From smart fridges to apps that control your room temperature, connected devices are redefining what’s possible when it comes to home and domestic technology. But they’re also spawning new cybersecurity threats: that same life-improving Internet of Things (IoT) device could turn deadly if taken over by a remote intruder.
It’s a scary reality, but these fears also represent an opportunity for a new generation of computer engineers to tackle emerging security challenges in an ever-changing industry.
However, Canada is facing a severe skills gap in IT-related cybersecurity jobs, especially as the number of job-seekers declines despite an abundance of opportunities. More needs to be done to encourage people to develop these skills, and panelists at the BC Tech Summit offered their thoughts on solutions.
Tyson Macaulay of BAE Systems and Keith Cerny of ACL underlined the need for more post-secondary degree programs with a greater focus on cybersecurity. While some Toronto schools are focused on filling the gap, schools and institutes from across the country are encouraged to follow suit.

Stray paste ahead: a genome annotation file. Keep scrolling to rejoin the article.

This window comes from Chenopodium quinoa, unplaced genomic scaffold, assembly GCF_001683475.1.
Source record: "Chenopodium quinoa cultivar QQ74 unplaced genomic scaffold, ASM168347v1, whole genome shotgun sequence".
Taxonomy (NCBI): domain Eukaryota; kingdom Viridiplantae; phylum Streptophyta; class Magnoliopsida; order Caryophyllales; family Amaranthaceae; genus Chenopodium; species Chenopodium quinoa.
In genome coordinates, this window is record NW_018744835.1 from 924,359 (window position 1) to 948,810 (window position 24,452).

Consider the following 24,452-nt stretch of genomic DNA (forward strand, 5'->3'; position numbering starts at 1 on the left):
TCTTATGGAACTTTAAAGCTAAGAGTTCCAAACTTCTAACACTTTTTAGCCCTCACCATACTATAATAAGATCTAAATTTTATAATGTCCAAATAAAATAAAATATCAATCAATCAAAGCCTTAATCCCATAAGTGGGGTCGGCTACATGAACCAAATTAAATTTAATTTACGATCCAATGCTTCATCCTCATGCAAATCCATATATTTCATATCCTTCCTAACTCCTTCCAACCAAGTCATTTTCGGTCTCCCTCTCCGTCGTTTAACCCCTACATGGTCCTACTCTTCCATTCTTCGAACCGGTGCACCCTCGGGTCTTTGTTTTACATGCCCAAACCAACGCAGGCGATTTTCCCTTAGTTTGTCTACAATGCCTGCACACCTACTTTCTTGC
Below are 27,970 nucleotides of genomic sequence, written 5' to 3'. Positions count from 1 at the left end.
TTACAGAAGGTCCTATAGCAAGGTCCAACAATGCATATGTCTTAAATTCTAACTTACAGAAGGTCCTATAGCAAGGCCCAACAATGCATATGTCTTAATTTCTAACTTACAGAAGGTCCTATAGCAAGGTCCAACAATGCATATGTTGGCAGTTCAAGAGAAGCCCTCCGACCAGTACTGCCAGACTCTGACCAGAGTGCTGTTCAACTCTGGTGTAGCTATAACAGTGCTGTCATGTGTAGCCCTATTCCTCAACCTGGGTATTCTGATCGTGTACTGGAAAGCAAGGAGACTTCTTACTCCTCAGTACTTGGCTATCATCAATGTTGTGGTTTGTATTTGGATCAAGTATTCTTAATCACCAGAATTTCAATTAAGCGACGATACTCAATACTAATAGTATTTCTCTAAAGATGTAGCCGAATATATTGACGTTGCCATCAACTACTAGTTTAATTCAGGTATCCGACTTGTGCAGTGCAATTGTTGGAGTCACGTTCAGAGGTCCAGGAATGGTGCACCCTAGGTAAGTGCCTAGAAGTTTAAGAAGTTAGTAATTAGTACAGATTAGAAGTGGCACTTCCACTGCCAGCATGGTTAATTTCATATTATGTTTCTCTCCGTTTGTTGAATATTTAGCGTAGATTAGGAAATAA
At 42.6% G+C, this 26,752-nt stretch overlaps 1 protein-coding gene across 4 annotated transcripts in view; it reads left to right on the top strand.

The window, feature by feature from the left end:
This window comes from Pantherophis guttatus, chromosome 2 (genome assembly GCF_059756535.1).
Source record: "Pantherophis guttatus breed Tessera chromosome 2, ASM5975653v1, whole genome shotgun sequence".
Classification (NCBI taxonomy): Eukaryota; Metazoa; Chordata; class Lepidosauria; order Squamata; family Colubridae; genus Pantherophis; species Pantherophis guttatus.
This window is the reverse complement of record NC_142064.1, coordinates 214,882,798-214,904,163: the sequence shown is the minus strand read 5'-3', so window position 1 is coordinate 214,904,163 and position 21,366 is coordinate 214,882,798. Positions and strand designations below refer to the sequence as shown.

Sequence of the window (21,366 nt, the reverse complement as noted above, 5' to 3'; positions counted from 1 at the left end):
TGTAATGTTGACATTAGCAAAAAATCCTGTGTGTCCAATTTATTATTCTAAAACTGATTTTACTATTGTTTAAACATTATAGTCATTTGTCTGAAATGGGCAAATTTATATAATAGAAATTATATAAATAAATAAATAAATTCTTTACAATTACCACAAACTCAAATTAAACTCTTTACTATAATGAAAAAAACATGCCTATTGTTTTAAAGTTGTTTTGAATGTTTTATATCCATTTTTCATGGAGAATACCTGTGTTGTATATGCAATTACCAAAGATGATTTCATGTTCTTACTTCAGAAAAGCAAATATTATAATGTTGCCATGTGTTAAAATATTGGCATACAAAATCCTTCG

A significant part of the problem — especially with IoT products — is that not enough people realize the risks of their connected devices, said Absolute Software’s Jo-Ann Smith, another BC Tech panelist. The solution to this problem may start at home, where children could be brought up with a stronger knowledge of online threats.
With a solid understanding in cybersecurity, both kids and parents would be equipped to make better choices about which devices to allow into their homes. Further, fostering an early interest in connected devices with youths could lead to many more IoT and cybersecurity professionals in the future.
With automation — including machine learning and artificial intelligence — the cause of much debate for employment experts, cybersecurity looks to be one field that will need many more human workers long into the future.